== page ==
I went to Williamsburg, Virginia for annual Omohundro Institute’s conference on Early American History. I was on a panel about Creative Writing and Early American History, where I got to join such literary and historical titans as John Demos (Yale University) and New York Times bestseller and all-around lovely human Deborah Harkness. My friend Chet’la Sebree (who held a fellowship at the International Centre for Jefferson Studies at the same time as me. Check us out trying on 18th century corsets!) and has a poetry collection coming out next year, was also on the panel.

It was chaired by Jane Kamensky and we had a lively discussion (in front of around 200 people!) about the intersections between creative writing and traditional academic history, and how novels and fiction can explore truths about the past that perhaps non-fiction cannot. I read aloud a very brief extract from my novel and talked a bit about my PhD too. It was fascinating and I was so thrilled to be part of it.


Me and Chet’la after our panel at the Omohundro Institute conference: ‘Creative Writing and Early America’

On our final night of the conference, we were bused out to Jamestown Island (site of the first permanent English settlement in the Americas, where John Smith met Pocahontas etc.). There was an insanely beautiful purple sunset over the river that night and historical interpreters bringing to life the 17th century.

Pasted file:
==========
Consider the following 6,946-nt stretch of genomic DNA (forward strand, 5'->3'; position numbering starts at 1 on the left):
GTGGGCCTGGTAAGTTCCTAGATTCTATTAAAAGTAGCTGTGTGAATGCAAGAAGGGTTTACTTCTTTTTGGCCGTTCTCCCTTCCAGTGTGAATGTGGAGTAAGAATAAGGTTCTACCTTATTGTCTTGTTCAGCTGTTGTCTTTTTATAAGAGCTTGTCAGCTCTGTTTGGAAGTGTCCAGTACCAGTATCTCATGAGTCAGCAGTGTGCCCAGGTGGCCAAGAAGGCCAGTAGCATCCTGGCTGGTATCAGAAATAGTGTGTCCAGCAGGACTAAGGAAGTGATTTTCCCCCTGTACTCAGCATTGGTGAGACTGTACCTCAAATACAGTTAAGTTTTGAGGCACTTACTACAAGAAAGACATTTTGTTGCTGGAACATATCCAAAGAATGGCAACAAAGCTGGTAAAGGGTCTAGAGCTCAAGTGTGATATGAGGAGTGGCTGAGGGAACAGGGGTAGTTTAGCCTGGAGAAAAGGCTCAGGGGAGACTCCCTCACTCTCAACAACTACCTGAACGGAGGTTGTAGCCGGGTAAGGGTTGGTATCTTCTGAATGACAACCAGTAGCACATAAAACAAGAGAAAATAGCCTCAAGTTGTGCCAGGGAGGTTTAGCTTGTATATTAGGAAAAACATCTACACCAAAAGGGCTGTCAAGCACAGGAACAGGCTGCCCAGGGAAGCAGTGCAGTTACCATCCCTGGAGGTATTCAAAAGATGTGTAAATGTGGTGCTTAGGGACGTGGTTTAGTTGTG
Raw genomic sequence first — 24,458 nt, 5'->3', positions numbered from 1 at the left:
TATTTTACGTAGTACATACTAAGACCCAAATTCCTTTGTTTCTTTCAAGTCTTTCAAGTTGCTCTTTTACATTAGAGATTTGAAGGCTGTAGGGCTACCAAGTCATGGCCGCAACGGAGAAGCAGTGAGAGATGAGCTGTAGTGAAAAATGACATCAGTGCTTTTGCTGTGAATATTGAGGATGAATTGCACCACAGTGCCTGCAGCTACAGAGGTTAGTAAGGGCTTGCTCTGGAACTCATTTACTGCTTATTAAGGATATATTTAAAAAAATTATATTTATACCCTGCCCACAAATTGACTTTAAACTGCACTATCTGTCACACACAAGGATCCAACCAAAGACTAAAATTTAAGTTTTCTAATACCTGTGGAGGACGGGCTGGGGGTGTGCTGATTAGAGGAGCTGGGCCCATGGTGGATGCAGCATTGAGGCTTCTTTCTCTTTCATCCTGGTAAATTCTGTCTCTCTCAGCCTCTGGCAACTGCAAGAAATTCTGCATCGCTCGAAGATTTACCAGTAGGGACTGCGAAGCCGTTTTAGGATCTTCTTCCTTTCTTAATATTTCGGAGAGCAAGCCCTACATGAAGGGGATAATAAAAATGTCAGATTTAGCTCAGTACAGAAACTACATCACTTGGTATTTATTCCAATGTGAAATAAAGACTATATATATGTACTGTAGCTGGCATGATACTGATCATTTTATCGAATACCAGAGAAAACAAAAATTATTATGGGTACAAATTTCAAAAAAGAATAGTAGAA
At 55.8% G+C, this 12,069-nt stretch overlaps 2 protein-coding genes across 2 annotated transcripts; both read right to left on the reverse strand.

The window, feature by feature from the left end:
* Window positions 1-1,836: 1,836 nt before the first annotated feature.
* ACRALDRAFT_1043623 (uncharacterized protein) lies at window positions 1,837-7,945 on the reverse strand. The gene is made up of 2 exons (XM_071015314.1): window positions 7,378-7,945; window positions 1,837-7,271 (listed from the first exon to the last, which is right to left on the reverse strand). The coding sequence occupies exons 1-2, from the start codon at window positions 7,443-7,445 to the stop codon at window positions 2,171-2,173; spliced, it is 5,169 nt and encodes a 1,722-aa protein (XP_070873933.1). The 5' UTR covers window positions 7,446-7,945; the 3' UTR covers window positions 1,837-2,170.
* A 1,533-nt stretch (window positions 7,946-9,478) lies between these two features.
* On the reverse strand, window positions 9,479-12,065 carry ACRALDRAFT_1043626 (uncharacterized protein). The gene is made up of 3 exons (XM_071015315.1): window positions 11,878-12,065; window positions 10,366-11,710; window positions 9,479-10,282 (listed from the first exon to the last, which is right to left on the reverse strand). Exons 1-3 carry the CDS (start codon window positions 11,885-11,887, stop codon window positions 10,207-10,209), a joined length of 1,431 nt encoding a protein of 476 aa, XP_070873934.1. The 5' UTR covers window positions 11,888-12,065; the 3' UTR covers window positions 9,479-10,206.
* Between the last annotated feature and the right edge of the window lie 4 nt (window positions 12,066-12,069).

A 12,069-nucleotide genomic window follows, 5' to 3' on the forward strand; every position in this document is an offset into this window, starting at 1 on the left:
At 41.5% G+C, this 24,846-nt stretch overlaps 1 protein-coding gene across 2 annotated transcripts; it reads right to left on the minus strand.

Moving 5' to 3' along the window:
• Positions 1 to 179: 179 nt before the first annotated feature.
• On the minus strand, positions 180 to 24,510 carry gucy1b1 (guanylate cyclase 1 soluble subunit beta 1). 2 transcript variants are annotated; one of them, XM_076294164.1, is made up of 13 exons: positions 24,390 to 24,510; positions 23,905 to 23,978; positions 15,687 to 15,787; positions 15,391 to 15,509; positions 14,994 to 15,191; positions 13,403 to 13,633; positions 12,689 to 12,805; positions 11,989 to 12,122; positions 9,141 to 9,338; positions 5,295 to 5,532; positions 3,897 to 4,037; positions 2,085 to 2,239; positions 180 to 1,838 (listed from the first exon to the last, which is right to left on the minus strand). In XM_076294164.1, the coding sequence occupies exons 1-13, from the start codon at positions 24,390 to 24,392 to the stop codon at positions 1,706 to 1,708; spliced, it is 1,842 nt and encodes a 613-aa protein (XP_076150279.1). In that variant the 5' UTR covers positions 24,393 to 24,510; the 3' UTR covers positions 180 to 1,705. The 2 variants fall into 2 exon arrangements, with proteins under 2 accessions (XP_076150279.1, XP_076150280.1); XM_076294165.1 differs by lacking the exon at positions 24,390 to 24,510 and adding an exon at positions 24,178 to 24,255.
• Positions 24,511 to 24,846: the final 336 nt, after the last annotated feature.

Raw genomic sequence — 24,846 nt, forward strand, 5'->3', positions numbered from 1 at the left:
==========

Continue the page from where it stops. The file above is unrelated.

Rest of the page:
While back in Austin, I’ve been hitting up some of my favorite haunts, including South Congress and the ever delicious South Congress Café (South Congress is a great area to stroll around if you’re visiting Austin).



My Doctorate of Fine Arts is due by the end of September and I’m currently editing the third draft of the novel, which will be finished soon. But July and August will be nose-to-the-grindstone time, putting finishing touches on the novel and the essays. Wish me luck!


I will leave you with a photo of Ruth Bader Ginsburg (the beagle), because she’s so darn cute. I have learned that it’s a good thing I don’t have a dog of my own because like 80% of the pictures I’ve taken on this trip have just been of Ruthie. If I had a dog, I wouldn’t photograph anything else!


Happy start to the summer. Let me know what you’ve been up to!

X Carly

News: May 2018

Grab your sunglasses and pour a fruity drink because spring has definitely arrived here in Edinburgh. As I write this, there is a clear blue sky outside my window. I’m still a bit shocked by all this sunshine! I can’t believe it’s been sunny for days (DAYS). But while it’s making me a little confused (we are still in Scotland right?), I know better than to question it.